Regal Entertainment’s SEC filing this afternoon reads a lot like the one AMC Entertainment made this morning about the Justice Department’s investigation into so-called clearance agreements by the largest chains that allegedly prevent independent theaters from landing splashy releases.

The No. 1 theater chain says it received a Civil Investigative Demand from the Antitrust Division on Thursday to provide documents and answer questions. That was followed by similar requests today from the Ohio attorney general.

“The Company intends to cooperate with these investigations and any other related Federal or state investigations to the extent any are undertaken,” Regal says. “While the Company does not believe that the DOJ or state investigations will produce evidence that the Company has engaged in any anticompetitive conduct in violation of Federal or state antitrust or competition laws, the Company can provide no assurances as to the scope, timing or outcome of the DOJ’s or any other state or Federal governmental reviews of the Company’s conduct.”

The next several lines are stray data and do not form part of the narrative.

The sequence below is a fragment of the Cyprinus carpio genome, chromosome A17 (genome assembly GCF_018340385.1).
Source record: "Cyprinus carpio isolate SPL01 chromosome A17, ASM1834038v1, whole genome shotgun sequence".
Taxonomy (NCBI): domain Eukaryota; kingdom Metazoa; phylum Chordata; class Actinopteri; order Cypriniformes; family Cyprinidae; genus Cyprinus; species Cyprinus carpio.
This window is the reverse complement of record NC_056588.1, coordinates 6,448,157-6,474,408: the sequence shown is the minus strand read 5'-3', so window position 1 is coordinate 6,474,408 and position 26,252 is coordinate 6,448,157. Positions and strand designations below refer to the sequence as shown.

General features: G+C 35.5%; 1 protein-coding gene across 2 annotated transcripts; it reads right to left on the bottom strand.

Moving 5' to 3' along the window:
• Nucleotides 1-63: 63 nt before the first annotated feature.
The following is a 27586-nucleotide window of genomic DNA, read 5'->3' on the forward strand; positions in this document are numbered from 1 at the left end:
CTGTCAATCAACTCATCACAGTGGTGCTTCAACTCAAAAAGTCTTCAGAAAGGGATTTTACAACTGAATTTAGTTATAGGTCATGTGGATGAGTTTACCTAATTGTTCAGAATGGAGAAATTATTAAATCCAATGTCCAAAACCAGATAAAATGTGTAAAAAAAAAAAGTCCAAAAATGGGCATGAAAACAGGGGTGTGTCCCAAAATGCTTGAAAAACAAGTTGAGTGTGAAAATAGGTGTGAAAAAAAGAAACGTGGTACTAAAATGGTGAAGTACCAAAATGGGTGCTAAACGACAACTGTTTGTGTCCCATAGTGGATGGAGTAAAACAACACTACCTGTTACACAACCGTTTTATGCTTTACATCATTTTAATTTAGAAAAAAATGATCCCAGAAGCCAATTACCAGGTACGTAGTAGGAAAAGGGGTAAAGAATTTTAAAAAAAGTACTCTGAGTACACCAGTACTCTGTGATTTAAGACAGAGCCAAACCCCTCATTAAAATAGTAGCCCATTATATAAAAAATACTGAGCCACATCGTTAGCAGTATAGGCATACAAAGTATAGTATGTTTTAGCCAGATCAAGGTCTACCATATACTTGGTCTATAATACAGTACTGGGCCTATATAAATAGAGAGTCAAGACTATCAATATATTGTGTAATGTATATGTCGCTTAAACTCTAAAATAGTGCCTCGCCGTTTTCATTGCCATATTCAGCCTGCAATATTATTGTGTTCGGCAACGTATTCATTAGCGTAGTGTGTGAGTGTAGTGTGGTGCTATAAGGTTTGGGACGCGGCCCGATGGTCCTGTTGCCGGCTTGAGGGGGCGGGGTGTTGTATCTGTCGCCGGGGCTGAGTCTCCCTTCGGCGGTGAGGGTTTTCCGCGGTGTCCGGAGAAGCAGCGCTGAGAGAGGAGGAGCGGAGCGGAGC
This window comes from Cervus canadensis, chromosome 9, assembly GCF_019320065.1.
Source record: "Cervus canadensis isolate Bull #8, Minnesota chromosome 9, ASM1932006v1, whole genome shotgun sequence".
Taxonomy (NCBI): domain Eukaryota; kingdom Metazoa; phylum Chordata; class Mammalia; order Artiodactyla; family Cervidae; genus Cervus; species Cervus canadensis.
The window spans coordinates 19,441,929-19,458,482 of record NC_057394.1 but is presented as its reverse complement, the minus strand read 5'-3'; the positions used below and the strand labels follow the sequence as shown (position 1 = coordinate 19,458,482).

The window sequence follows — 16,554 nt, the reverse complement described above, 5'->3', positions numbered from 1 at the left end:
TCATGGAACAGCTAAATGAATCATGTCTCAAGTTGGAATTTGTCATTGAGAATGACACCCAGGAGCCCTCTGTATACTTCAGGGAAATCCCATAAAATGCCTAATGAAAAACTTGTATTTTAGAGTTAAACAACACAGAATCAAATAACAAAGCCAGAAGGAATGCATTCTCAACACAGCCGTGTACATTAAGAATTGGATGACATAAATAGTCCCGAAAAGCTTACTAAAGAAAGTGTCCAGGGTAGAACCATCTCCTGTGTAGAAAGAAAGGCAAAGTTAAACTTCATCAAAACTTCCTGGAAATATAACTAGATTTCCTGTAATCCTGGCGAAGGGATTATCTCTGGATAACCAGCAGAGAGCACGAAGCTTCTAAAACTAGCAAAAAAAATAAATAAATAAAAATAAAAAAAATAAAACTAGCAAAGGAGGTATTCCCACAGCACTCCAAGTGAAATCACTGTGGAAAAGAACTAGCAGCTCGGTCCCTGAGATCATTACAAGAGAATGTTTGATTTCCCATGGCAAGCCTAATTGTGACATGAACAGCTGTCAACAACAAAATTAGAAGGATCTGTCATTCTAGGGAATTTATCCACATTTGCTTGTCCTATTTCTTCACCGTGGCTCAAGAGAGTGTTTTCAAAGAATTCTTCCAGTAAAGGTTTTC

AMC’s filing this morning seemed to weigh on some investors today, though officials’ concerns already were widely known. AMC shares fell 3.2% while Carmike was down 2.6%, Cinemark fell 0.5%, and Regal fell 0.3%.

Investigators are looking into whether local exclusivity for hit films hurts consumers by making the market less competitive. In AMC’s case, about 10% of its markets are subject to competitive clearances, and most of those markets include theaters owned by another major chain, Stifel Research analyst Benjamin Mogil says. The conflicts tend to show up in urban markets where theaters are close to each other.